How often amid life’s stormy seas do we feel like we are alone, abandoned by God? Our Lord is always in heaven and wherever that is, it doesn’t seem to be here where I am right now, at this moment, struggling with the demands of daily life. It is as though Jesus is away praying alone on the mountain, far removed from my woes. It can be difficult sometimes to live the hope we profess when we are on the verge of shipwreck.
The important point of today’s Gospel is that Jesus is not as far removed from us as we might think. This awareness of God in our midst puts a new perspective on those things that trouble us. Though the disciples did not know it, He had long since departed from the solitude of the mountain and was present with them in their struggles on the open waters. If this is so, perhaps a better question for us to ask might be why Jesus waits until the fourth watch of the night before He intervenes? A long, horrific night had passed for the disciples and it was almost at the break of day, when they were at breaking point themselves, when He decided to help. But why? St. John Chrysostom writes “Christ did not reveal Himself to His disciples until they cried out; for the more intense their fear, the more did they rejoice in His presence.”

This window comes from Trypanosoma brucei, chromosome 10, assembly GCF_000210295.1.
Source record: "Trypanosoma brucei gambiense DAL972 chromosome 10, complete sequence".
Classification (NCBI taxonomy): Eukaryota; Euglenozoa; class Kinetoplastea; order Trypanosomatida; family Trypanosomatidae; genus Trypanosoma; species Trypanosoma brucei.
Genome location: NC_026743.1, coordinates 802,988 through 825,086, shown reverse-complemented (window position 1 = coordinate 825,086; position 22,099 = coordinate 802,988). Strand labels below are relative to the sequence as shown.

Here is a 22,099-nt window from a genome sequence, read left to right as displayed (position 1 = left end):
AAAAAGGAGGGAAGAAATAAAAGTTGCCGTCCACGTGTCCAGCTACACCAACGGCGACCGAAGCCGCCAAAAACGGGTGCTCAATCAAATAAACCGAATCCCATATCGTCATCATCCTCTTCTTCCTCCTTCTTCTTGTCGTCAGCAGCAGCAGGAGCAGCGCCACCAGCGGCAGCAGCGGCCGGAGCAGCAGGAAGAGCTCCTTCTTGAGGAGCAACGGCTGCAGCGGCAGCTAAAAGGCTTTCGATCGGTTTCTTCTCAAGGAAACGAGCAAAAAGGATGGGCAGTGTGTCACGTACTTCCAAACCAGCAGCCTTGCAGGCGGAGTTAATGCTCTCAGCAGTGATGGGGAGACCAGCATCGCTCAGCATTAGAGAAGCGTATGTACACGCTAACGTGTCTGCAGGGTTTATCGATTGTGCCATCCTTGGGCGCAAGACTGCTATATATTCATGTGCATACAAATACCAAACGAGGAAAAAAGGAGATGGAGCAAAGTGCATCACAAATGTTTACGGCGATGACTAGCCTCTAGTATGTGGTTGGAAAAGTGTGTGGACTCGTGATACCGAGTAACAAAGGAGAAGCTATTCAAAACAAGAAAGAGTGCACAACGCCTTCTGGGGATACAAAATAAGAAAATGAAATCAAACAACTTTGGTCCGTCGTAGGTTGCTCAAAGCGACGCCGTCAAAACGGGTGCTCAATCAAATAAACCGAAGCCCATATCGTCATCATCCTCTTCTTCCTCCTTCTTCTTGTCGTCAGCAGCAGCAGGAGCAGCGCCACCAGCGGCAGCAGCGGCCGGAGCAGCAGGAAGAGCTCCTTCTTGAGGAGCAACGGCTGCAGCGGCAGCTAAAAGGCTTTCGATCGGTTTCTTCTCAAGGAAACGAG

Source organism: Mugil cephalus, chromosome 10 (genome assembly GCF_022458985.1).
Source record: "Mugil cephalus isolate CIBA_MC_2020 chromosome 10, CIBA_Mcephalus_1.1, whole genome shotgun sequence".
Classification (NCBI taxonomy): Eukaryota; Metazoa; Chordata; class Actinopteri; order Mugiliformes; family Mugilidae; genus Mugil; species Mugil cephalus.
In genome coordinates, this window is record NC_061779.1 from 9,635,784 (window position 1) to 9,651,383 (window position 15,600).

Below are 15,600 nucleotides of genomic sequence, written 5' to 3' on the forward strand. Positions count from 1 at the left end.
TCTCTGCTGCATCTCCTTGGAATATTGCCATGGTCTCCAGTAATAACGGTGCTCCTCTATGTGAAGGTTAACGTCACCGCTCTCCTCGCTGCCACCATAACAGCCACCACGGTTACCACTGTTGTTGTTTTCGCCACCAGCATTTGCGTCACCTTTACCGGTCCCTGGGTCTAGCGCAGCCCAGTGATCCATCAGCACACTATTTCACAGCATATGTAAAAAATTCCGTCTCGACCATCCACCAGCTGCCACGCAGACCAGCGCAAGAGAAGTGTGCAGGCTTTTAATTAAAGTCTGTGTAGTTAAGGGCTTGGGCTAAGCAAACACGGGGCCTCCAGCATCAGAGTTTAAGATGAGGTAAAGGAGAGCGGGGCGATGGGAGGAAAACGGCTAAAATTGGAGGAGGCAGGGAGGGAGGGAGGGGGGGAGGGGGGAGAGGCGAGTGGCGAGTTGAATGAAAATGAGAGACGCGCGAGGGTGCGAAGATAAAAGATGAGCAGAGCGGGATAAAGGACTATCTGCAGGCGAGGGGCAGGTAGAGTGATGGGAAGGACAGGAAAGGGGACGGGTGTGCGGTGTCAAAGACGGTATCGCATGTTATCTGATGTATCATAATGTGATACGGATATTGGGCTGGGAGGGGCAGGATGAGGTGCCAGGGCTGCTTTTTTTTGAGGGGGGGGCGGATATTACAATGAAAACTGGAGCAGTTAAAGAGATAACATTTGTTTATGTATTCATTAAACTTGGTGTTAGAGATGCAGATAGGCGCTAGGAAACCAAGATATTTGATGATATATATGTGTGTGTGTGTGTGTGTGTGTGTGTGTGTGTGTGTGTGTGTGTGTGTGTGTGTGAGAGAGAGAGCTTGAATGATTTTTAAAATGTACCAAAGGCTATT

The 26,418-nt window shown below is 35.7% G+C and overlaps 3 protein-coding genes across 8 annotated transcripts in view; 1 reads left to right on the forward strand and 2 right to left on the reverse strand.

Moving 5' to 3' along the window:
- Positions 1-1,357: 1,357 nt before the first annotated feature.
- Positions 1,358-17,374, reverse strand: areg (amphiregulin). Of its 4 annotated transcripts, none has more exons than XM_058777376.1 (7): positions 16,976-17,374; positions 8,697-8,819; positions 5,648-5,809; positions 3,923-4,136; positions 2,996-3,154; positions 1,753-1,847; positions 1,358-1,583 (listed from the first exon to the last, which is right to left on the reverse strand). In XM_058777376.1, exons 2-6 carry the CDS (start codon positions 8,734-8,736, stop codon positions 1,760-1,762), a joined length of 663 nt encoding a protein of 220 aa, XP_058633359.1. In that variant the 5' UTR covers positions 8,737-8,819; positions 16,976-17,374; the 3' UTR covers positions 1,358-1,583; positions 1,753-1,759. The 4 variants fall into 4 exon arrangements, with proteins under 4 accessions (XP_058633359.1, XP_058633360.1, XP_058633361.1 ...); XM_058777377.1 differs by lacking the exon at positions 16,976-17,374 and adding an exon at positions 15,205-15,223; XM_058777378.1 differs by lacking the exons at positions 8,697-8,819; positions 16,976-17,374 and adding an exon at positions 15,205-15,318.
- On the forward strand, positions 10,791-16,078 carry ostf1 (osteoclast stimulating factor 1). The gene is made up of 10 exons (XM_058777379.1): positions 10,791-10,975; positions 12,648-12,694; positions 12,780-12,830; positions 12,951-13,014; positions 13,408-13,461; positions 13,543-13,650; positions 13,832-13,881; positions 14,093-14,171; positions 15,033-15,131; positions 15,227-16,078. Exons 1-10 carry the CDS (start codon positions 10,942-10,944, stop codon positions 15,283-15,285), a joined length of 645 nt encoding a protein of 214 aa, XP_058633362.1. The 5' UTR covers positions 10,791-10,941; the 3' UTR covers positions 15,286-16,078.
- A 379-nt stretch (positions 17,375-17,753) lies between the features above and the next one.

Consider the difference between “rejoicing in Christ’s presence”, as Chrysostom puts it, and not hoping in Him. What difference does it make to us as Christians when we profess to believe in God, compared with many of our contemporaries who do not? It is the difference between Peter desperately clinging to life in a battered ship on a storm-tossed sea and his trodding underfoot the very waves that threatened to destroy him. Encountering Christ has the power to transform us in a very real way. It has to be this way. If our belief in God does not have any real life implications for the way we live then what is the point of it?
Jesus is the daybreak. The darkness of the night and the violence of the storm give way before the Lord who is peace. Where He is, there is hope. An awareness of Christ in our daily struggles and a deep belief that He alone can deliver us from them presents us with a new reality; a new mode of existence. Life takes on a new eternal significance. Loving Christ is not a guarantee that our voyage will be easy but it is a guarantee that when we are at the point of shipwreck, we have a safe harbour where we can hope to find refuge.
Gospel Reflection for the 19th Sunday in Ordinary Time – Year A (Matthew 14:22-33)